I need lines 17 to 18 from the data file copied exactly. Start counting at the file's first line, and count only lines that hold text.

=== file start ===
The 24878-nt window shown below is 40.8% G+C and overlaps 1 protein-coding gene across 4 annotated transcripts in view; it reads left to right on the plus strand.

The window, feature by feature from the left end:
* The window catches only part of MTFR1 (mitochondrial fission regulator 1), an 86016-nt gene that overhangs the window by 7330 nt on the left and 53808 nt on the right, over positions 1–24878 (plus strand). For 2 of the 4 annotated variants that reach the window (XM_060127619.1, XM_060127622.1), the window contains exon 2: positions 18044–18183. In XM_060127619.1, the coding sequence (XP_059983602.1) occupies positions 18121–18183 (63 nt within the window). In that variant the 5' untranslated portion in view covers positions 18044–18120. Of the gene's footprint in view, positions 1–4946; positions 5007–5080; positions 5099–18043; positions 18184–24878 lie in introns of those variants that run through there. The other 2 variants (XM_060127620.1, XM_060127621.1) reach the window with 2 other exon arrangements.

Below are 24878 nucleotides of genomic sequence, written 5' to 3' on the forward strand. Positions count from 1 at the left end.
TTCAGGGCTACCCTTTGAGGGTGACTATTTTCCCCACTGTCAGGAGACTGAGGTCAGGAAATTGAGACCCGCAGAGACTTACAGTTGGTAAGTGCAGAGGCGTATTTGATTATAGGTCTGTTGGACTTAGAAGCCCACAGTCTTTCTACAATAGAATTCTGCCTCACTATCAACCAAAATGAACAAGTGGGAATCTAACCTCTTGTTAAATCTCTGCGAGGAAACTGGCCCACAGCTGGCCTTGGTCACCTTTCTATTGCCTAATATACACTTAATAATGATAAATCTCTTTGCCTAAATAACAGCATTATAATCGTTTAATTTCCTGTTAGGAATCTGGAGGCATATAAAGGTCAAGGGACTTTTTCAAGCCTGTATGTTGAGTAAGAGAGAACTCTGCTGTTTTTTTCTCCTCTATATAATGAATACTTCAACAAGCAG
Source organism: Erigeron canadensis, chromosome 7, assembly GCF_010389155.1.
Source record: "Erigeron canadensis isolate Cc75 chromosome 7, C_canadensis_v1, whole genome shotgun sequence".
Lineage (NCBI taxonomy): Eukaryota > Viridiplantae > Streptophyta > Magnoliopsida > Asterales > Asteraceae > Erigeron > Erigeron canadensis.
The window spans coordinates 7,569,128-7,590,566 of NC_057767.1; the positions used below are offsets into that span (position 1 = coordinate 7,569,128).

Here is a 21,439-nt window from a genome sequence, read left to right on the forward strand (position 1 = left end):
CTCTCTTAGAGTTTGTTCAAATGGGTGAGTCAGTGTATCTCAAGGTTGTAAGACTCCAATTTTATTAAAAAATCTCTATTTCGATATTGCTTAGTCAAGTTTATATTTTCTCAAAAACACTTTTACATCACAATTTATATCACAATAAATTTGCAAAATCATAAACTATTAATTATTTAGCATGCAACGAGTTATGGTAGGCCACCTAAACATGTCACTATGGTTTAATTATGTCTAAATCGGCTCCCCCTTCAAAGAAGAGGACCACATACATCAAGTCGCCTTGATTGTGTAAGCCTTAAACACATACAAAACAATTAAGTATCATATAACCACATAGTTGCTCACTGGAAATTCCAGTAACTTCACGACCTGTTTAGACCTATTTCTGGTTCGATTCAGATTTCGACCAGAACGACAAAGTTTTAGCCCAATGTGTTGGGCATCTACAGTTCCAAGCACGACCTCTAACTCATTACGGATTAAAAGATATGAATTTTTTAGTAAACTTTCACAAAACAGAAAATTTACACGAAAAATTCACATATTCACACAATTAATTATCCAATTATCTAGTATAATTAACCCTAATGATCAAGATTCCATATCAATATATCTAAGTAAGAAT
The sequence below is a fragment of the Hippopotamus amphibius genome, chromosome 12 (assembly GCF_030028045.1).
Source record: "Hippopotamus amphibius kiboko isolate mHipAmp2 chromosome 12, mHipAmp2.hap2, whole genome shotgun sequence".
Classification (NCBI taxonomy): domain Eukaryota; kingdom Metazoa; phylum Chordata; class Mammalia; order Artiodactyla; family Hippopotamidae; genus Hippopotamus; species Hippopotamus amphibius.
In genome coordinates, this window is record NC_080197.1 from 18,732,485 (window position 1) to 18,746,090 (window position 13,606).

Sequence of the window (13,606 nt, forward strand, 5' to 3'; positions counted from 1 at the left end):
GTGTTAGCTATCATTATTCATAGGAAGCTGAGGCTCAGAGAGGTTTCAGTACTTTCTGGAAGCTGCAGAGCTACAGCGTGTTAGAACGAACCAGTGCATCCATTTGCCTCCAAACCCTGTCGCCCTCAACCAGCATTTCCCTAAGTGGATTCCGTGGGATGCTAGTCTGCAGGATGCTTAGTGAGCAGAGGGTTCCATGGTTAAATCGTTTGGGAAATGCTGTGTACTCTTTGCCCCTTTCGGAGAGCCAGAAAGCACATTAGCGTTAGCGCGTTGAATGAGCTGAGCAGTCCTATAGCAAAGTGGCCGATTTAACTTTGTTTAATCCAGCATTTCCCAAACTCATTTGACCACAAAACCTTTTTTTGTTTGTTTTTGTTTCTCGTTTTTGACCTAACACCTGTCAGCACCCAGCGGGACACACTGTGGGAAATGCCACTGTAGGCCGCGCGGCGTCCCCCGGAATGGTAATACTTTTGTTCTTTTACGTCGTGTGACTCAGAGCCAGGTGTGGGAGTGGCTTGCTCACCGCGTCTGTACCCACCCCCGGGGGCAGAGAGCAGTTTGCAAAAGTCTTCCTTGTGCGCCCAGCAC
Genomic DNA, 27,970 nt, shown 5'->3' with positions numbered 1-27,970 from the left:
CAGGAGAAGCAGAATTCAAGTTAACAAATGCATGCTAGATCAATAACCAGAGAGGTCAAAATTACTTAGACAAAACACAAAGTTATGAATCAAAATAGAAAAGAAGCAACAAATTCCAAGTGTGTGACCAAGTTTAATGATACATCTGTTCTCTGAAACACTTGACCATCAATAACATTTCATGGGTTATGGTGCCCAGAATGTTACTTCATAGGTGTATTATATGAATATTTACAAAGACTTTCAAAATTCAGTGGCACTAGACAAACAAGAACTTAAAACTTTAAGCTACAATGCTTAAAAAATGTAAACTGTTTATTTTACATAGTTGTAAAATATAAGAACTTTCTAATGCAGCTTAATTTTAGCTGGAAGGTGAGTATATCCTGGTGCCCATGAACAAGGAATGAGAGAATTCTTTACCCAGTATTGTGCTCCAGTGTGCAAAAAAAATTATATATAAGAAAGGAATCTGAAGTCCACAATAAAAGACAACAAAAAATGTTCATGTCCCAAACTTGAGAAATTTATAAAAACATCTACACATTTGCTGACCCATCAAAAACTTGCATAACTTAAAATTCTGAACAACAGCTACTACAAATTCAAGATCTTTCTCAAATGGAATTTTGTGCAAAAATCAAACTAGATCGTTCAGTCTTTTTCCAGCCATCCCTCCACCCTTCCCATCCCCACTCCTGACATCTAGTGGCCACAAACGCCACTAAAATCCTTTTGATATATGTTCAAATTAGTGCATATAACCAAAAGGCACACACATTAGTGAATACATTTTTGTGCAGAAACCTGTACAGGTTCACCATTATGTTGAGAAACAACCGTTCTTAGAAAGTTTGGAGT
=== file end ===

GTGTTAGCTATCATTATTCATAGGAAGCTGAGGCTCAGAGAGGTTTCAGTACTTTCTGGAAGCTGCAGAGCTACAGCGTGTTAGAACGAACCAGTGCATCCATTTGCCTCCAAACCCTGTCGCCCTCAACCAGCATTTCCCTAAGTGGATTCCGTGGGATGCTAGTCTGCAGGATGCTTAGTGAGCAGAGGGTTCCATGGTTAAATCGTTTGGGAAATGCTGTGTACTCTTTGCCCCTTTCGGAGAGCCAGAAAGCACATTAGCGTTAGCGCGTTGAATGAGCTGAGCAGTCCTATAGCAAAGTGGCCGATTTAACTTTGTTTAATCCAGCATTTCCCAAACTCATTTGACCACAAAACCTTTTTTTGTTTGTTTTTGTTTCTCGTTTTTGACCTAACACCTGTCAGCACCCAGCGGGACACACTGTGGGAAATGCCACTGTAGGCCGCGCGGCGTCCCCCGGAATGGTAATACTTTTGTTCTTTTACGTCGTGTGACTCAGAGCCAGGTGTGGGAGTGGCTTGCTCACCGCGTCTGTACCCACCCCCGGGGGCAGAGAGCAGTTTGCAAAAGTCTTCCTTGTGCGCCCAGCAC
Genomic DNA, 27,970 nt, shown 5'->3' with positions numbered 1-27,970 from the left: